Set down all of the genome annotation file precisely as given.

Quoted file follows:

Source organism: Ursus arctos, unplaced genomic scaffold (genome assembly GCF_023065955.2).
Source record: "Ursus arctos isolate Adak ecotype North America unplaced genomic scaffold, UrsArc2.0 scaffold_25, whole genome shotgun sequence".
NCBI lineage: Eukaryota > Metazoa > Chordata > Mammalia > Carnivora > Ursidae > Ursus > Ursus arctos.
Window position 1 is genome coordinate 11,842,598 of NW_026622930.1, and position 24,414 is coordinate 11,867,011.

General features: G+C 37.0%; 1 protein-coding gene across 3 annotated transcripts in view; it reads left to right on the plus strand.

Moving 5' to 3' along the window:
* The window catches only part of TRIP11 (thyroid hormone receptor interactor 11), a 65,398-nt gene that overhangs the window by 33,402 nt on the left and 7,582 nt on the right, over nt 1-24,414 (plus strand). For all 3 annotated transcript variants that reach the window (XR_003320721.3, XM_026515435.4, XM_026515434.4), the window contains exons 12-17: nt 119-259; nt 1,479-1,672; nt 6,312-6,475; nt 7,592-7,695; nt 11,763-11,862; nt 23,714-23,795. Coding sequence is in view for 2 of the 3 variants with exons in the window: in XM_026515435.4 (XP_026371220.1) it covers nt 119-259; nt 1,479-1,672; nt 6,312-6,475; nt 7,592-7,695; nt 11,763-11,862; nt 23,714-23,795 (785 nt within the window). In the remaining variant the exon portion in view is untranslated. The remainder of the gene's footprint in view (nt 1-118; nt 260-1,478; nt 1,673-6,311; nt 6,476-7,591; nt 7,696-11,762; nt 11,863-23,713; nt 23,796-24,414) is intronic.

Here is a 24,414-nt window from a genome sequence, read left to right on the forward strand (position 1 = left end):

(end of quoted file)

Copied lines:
Source organism: Ursus arctos, unplaced genomic scaffold (genome assembly GCF_023065955.2).
Source record: "Ursus arctos isolate Adak ecotype North America unplaced genomic scaffold, UrsArc2.0 scaffold_25, whole genome shotgun sequence".
NCBI lineage: Eukaryota > Metazoa > Chordata > Mammalia > Carnivora > Ursidae > Ursus > Ursus arctos.
Window position 1 is genome coordinate 11,842,598 of NW_026622930.1, and position 24,414 is coordinate 11,867,011.

General features: G+C 37.0%; 1 protein-coding gene across 3 annotated transcripts in view; it reads left to right on the plus strand.

Moving 5' to 3' along the window:
* The window catches only part of TRIP11 (thyroid hormone receptor interactor 11), a 65,398-nt gene that overhangs the window by 33,402 nt on the left and 7,582 nt on the right, over nt 1-24,414 (plus strand). For all 3 annotated transcript variants that reach the window (XR_003320721.3, XM_026515435.4, XM_026515434.4), the window contains exons 12-17: nt 119-259; nt 1,479-1,672; nt 6,312-6,475; nt 7,592-7,695; nt 11,763-11,862; nt 23,714-23,795. Coding sequence is in view for 2 of the 3 variants with exons in the window: in XM_026515435.4 (XP_026371220.1) it covers nt 119-259; nt 1,479-1,672; nt 6,312-6,475; nt 7,592-7,695; nt 11,763-11,862; nt 23,714-23,795 (785 nt within the window). In the remaining variant the exon portion in view is untranslated. The remainder of the gene's footprint in view (nt 1-118; nt 260-1,478; nt 1,673-6,311; nt 6,476-7,591; nt 7,696-11,762; nt 11,863-23,713; nt 23,796-24,414) is intronic.

Here is a 24,414-nt window from a genome sequence, read left to right on the forward strand (position 1 = left end):